To many the word “gamer” conjures up images of people sitting around a table or in front of a tv/computer screen. However, there is another type of gaming that is often forgotten: live-action gaming. Live-action games have players actually act out the actions of their characters. Humans vs Zombies (HvZ) is one example of a live-action roleplaying game, and one that is highly athletic.
The game was invented by two students, Chris Weed and Brad Sappington, at Goucher College in 2005, and was played mainly on campus. With the rise of Facebook, the game spread virally across the internet. In 2011 the infection reached Newfoundland when a MUN student name Ryan Dillon decided to plan his own event on Facebook. Initially, the event was meant to be private but was accidentally made public. The response was overwhelming, with at least 60 people attending the event. With this first event, HvZ NL was born. Although Ryan has since moved on, the group is now run by a dedicated group of committee members. This committee has done a great job of adding their own creative touches to the game.
The rules of HvZ are very similar to tag and should be easy for anyone to learn. I should note that the game rules do vary depending on who is running the game, and that I will be describing the rules used by HvZ NL. To play the game all you need is a foam dart blaster (commonly called Nerf blasters, and must be brightly colored), a bandanna, and “hatred for zombies”. Most players will start the game as a human, with one player being chosen to be the zombie (marked by wearing a bandanna). However, there will soon be many zombies, since when the zombie tags a human they become a zombie. This player must turn in their blaster and wear a bandanna to indicate they are now a zombie. So what chance do the humans have? Well they are still armed with their trusty blasters. Unfortunately, these zombies are not only fast, they are tough. When hit by a foam dart the zombies will go down on one knee for 50 seconds, but then they are back in the game. The odds are against the humans, but even if you do get captured you aren't out of the game. Now you get to be a zombie and chase down more humans. Once most people have been turned into zombies the game ends.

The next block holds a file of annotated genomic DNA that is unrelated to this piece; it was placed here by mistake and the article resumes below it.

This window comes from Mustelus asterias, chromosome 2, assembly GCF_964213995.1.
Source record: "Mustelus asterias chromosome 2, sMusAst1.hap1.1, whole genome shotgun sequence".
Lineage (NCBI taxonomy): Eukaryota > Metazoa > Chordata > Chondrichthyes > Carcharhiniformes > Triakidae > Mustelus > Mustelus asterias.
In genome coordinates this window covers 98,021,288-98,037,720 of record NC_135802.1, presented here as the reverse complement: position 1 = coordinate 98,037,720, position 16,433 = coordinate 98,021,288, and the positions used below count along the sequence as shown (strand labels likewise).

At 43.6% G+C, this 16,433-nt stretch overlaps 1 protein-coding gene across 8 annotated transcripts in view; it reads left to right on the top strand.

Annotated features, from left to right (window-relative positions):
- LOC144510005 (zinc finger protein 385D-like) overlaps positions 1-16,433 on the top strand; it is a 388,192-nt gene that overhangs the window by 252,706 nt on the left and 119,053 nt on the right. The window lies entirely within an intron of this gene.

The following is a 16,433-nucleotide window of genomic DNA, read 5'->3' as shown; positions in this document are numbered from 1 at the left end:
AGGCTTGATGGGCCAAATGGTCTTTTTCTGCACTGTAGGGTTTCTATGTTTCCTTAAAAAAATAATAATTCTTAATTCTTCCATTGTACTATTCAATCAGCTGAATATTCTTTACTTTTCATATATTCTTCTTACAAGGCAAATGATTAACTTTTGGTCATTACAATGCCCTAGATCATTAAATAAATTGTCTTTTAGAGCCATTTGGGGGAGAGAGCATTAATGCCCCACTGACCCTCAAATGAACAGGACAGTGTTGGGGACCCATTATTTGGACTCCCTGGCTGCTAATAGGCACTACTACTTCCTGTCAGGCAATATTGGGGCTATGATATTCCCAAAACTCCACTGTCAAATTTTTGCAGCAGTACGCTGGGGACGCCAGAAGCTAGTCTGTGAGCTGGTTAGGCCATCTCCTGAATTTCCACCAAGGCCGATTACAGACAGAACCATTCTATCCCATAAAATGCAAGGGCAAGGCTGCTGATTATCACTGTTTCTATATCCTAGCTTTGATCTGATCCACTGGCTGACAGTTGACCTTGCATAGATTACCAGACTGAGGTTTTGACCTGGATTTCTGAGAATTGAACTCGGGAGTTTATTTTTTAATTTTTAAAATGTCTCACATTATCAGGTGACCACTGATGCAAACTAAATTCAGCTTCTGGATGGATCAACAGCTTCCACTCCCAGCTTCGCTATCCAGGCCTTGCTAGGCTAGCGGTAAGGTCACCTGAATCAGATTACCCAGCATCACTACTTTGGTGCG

Sounds pretty simple doesn't it? Well the HvZ NL committee members have come up with a few twists to keep things interesting. One of those is the addition of missions and storylines to the game. In general, these involve non-player-characters (NPCs) characters played by the committee themselves. In one scenario NPCs were pulled from different points in history to combat the zombie menace. In another the humans had to contend with a organized group of NPCs that had access to a zombie cure, but weren't particularly friendly to the humans or zombies. The potential for advancement was also added in the form of rewards for winning teams. For example, the last team surviving humans might win an extra life ribbon to be worn for the next game (would need to be tagged twice). If you like a story, don't worry, HvZ NL has what you crave.
HvZ NL holds their events every second month, with their final event of 2012 planned for the 24th of November. You can get more details on this event on our events page. You can also learn more about the group on their Facebook page or contact them email.
***Important: This event is for ages 16+***